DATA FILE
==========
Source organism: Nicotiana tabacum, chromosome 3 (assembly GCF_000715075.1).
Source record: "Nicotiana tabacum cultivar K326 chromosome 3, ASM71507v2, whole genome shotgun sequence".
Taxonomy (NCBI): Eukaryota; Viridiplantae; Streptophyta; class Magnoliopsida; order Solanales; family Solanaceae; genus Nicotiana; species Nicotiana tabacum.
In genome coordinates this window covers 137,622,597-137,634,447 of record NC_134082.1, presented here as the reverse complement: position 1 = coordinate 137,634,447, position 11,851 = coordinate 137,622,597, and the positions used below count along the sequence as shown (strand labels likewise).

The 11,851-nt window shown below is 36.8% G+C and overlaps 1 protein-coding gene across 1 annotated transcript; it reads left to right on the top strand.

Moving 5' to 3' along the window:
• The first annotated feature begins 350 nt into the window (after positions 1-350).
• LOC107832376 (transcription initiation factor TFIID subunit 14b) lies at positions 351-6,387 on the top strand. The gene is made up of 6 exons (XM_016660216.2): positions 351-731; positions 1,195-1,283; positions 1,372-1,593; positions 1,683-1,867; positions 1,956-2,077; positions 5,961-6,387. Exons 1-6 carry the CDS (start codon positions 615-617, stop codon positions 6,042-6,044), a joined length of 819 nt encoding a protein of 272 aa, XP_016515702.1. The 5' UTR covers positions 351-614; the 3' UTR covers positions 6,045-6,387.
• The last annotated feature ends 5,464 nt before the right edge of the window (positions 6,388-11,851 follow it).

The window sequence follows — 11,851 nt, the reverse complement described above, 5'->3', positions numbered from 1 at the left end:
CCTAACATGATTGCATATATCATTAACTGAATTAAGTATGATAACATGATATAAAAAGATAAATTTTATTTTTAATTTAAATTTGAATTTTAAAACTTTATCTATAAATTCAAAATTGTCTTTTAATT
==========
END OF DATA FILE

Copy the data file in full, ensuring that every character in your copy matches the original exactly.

Source organism: Nicotiana tabacum, chromosome 3 (assembly GCF_000715075.1).
Source record: "Nicotiana tabacum cultivar K326 chromosome 3, ASM71507v2, whole genome shotgun sequence".
Taxonomy (NCBI): Eukaryota; Viridiplantae; Streptophyta; class Magnoliopsida; order Solanales; family Solanaceae; genus Nicotiana; species Nicotiana tabacum.
In genome coordinates this window covers 137,622,597-137,634,447 of record NC_134082.1, presented here as the reverse complement: position 1 = coordinate 137,634,447, position 11,851 = coordinate 137,622,597, and the positions used below count along the sequence as shown (strand labels likewise).

The 11,851-nt window shown below is 36.8% G+C and overlaps 1 protein-coding gene across 1 annotated transcript; it reads left to right on the top strand.

Moving 5' to 3' along the window:
• The first annotated feature begins 350 nt into the window (after positions 1-350).
• LOC107832376 (transcription initiation factor TFIID subunit 14b) lies at positions 351-6,387 on the top strand. The gene is made up of 6 exons (XM_016660216.2): positions 351-731; positions 1,195-1,283; positions 1,372-1,593; positions 1,683-1,867; positions 1,956-2,077; positions 5,961-6,387. Exons 1-6 carry the CDS (start codon positions 615-617, stop codon positions 6,042-6,044), a joined length of 819 nt encoding a protein of 272 aa, XP_016515702.1. The 5' UTR covers positions 351-614; the 3' UTR covers positions 6,045-6,387.
• The last annotated feature ends 5,464 nt before the right edge of the window (positions 6,388-11,851 follow it).

The window sequence follows — 11,851 nt, the reverse complement described above, 5'->3', positions numbered from 1 at the left end:
CCTAACATGATTGCATATATCATTAACTGAATTAAGTATGATAACATGATATAAAAAGATAAATTTTATTTTTAATTTAAATTTGAATTTTAAAACTTTATCTATAAATTCAAAATTGTCTTTTAATT